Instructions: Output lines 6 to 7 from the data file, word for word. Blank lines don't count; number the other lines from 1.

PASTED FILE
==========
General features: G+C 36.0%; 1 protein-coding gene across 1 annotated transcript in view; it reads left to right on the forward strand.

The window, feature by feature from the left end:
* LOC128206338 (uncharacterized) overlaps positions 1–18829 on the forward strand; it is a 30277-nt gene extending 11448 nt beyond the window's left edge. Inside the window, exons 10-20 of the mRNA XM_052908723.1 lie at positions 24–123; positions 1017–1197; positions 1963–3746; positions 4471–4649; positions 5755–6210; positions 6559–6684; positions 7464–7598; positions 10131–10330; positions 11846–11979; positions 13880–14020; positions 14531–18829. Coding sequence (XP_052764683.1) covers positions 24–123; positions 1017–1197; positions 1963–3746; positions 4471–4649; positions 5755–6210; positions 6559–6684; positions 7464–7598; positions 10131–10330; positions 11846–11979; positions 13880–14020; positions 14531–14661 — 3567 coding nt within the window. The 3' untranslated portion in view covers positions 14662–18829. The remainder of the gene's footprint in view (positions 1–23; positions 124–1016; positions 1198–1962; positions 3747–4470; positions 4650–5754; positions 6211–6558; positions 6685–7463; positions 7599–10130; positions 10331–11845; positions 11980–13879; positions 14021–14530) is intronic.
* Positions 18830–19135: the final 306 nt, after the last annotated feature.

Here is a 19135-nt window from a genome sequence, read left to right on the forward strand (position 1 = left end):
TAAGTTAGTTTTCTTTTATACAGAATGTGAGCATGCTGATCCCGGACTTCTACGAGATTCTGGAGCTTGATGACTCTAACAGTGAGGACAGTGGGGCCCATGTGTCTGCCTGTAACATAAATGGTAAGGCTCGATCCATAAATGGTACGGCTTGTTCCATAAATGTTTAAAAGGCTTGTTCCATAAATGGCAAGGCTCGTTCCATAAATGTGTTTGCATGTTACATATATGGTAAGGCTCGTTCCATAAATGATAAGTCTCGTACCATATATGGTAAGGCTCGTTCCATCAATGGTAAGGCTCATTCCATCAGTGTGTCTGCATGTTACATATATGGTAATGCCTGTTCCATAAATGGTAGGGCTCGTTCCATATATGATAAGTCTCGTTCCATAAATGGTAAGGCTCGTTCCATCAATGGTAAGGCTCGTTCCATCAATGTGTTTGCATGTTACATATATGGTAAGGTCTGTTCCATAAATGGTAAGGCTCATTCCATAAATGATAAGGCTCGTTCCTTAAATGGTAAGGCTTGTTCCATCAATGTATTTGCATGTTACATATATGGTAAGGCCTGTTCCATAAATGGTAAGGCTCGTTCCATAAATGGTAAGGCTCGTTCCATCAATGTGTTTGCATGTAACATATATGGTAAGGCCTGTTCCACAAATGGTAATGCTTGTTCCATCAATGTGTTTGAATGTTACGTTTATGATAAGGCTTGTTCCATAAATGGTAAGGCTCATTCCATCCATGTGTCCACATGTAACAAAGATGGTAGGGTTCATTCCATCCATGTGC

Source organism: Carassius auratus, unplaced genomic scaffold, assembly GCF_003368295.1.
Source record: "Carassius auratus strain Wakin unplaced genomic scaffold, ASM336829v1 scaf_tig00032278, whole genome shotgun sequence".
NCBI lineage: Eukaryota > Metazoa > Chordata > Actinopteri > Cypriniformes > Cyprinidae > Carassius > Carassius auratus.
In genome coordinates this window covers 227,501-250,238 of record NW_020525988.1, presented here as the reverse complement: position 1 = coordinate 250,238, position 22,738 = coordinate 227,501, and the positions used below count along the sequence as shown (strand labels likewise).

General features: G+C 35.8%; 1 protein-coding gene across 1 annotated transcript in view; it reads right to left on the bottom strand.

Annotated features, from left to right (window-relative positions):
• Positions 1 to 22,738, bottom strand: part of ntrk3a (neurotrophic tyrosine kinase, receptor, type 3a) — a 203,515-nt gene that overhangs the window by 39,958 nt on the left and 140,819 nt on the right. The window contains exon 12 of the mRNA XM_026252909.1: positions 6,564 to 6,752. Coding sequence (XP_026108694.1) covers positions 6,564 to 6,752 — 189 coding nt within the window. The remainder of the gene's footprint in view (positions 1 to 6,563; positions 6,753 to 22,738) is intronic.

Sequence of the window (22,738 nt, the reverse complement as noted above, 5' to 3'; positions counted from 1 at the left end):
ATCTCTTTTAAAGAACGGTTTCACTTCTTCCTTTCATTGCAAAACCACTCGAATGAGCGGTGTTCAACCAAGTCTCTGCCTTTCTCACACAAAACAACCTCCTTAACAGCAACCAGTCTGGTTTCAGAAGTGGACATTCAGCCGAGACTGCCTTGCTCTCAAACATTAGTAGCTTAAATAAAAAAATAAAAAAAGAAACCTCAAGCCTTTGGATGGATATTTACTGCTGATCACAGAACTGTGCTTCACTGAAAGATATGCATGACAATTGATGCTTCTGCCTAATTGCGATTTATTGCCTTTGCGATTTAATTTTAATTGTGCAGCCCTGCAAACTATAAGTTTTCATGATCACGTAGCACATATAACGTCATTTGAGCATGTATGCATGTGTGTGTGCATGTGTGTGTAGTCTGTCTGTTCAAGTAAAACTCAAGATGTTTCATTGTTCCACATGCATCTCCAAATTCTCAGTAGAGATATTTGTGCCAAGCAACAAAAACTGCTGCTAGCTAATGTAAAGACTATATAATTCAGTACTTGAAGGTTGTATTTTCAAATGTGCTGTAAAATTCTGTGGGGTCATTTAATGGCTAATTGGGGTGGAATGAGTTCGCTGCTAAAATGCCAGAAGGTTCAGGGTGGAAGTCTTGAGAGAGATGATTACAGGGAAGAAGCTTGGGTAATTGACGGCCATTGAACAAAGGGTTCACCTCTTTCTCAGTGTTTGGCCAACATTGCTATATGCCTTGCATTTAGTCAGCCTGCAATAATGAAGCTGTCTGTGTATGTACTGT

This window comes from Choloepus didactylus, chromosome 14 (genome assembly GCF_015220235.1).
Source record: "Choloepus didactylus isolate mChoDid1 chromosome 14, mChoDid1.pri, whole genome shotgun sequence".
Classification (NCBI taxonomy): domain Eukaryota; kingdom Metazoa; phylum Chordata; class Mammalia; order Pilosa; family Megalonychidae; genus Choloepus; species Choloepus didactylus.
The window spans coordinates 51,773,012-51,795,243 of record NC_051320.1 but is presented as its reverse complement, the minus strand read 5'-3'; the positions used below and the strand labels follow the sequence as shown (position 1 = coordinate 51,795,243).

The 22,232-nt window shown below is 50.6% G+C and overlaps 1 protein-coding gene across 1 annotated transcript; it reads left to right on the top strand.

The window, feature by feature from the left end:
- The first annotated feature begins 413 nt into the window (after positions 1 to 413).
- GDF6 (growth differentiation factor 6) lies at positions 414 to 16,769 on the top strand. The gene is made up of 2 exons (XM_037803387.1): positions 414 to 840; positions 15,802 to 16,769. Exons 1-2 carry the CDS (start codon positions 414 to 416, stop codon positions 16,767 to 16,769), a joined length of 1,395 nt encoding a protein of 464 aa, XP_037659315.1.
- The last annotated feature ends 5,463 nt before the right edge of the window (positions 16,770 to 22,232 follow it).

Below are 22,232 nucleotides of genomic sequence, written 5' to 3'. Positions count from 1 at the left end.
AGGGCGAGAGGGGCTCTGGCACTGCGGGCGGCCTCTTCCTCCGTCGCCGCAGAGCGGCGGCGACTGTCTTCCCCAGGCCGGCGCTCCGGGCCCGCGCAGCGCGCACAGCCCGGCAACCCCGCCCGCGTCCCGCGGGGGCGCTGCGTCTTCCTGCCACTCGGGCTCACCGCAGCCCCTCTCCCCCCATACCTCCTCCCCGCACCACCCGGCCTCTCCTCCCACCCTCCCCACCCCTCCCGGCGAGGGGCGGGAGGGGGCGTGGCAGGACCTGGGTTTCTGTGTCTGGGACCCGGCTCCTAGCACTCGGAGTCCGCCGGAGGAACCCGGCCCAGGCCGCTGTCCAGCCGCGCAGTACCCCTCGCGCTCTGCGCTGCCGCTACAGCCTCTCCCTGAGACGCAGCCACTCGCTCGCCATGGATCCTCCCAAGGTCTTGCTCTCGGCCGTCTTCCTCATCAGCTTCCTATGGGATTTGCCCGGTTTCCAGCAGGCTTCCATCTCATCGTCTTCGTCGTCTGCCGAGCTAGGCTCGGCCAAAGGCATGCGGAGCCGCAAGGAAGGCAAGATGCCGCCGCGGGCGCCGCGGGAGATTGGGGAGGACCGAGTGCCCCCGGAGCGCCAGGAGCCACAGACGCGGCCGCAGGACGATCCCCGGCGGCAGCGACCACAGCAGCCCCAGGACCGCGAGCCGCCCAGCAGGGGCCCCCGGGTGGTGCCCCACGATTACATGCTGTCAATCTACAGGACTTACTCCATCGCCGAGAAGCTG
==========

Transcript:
TAAGTTAGTTTTCTTTTATACAGAATGTGAGCATGCTGATCCCGGACTTCTACGAGATTCTGGAGCTTGATGACTCTAACAGTGAGGACAGTGGGGCCCATGTGTCTGCCTGTAACATAAATGGTAAGGCTCGATCCATAAATGGTACGGCTTGTTCCATAAATGTTTAAAAGGCTTGTTCCATAAATGGCAAGGCTCGTTCCATAAATGTGTTTGCATGTTACATATATGGTAAGGCTCGTTCCATAAATGATAAGTCTCGTACCATATATGGTAAGGCTCGTTCCATCAATGGTAAGGCTCATTCCATCAGTGTGTCTGCATGTTACATATATGGTAATGCCTGTTCCATAAATGGTAGGGCTCGTTCCATATATGATAAGTCTCGTTCCATAAATGGTAAGGCTCGTTCCATCAATGGTAAGGCTCGTTCCATCAATGTGTTTGCATGTTACATATATGGTAAGGTCTGTTCCATAAATGGTAAGGCTCATTCCATAAATGATAAGGCTCGTTCCTTAAATGGTAAGGCTTGTTCCATCAATGTATTTGCATGTTACATATATGGTAAGGCCTGTTCCATAAATGGTAAGGCTCGTTCCATAAATGGTAAGGCTCGTTCCATCAATGTGTTTGCATGTAACATATATGGTAAGGCCTGTTCCACAAATGGTAATGCTTGTTCCATCAATGTGTTTGAATGTTACGTTTATGATAAGGCTTGTTCCATAAATGGTAAGGCTCATTCCATCCATGTGTCCACATGTAACAAAGATGGTAGGGTTCATTCCATCCATGTGC

Source organism: Carassius auratus, unplaced genomic scaffold, assembly GCF_003368295.1.